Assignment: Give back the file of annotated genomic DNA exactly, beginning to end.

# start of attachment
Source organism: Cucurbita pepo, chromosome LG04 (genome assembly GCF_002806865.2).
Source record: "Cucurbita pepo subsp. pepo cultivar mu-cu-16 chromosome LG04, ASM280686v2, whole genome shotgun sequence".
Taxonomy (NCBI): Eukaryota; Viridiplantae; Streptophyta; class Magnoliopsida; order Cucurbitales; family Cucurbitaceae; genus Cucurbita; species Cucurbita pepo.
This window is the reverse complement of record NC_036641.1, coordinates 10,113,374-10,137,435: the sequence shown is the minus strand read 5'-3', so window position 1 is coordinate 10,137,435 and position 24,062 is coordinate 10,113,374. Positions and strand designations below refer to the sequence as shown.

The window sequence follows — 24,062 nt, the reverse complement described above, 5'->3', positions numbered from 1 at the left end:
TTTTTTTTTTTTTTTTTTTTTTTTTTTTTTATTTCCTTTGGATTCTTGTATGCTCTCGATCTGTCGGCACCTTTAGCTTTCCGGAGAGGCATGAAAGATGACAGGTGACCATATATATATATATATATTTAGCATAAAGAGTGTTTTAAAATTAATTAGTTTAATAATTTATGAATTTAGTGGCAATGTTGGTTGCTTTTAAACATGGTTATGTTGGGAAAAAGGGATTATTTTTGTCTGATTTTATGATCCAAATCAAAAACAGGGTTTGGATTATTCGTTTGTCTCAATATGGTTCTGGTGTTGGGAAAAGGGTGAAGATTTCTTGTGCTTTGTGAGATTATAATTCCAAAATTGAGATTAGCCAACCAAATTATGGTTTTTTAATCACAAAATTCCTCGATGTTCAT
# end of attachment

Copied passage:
Source organism: Cucurbita pepo, chromosome LG04 (genome assembly GCF_002806865.2).
Source record: "Cucurbita pepo subsp. pepo cultivar mu-cu-16 chromosome LG04, ASM280686v2, whole genome shotgun sequence".
Taxonomy (NCBI): Eukaryota; Viridiplantae; Streptophyta; class Magnoliopsida; order Cucurbitales; family Cucurbitaceae; genus Cucurbita; species Cucurbita pepo.
This window is the reverse complement of record NC_036641.1, coordinates 10,113,374-10,137,435: the sequence shown is the minus strand read 5'-3', so window position 1 is coordinate 10,137,435 and position 24,062 is coordinate 10,113,374. Positions and strand designations below refer to the sequence as shown.

The window sequence follows — 24,062 nt, the reverse complement described above, 5'->3', positions numbered from 1 at the left end:
TTTTTTTTTTTTTTTTTTTTTTTTTTTTTTATTTCCTTTGGATTCTTGTATGCTCTCGATCTGTCGGCACCTTTAGCTTTCCGGAGAGGCATGAAAGATGACAGGTGACCATATATATATATATATATTTAGCATAAAGAGTGTTTTAAAATTAATTAGTTTAATAATTTATGAATTTAGTGGCAATGTTGGTTGCTTTTAAACATGGTTATGTTGGGAAAAAGGGATTATTTTTGTCTGATTTTATGATCCAAATCAAAAACAGGGTTTGGATTATTCGTTTGTCTCAATATGGTTCTGGTGTTGGGAAAAGGGTGAAGATTTCTTGTGCTTTGTGAGATTATAATTCCAAAATTGAGATTAGCCAACCAAATTATGGTTTTTTAATCACAAAATTCCTCGATGTTCAT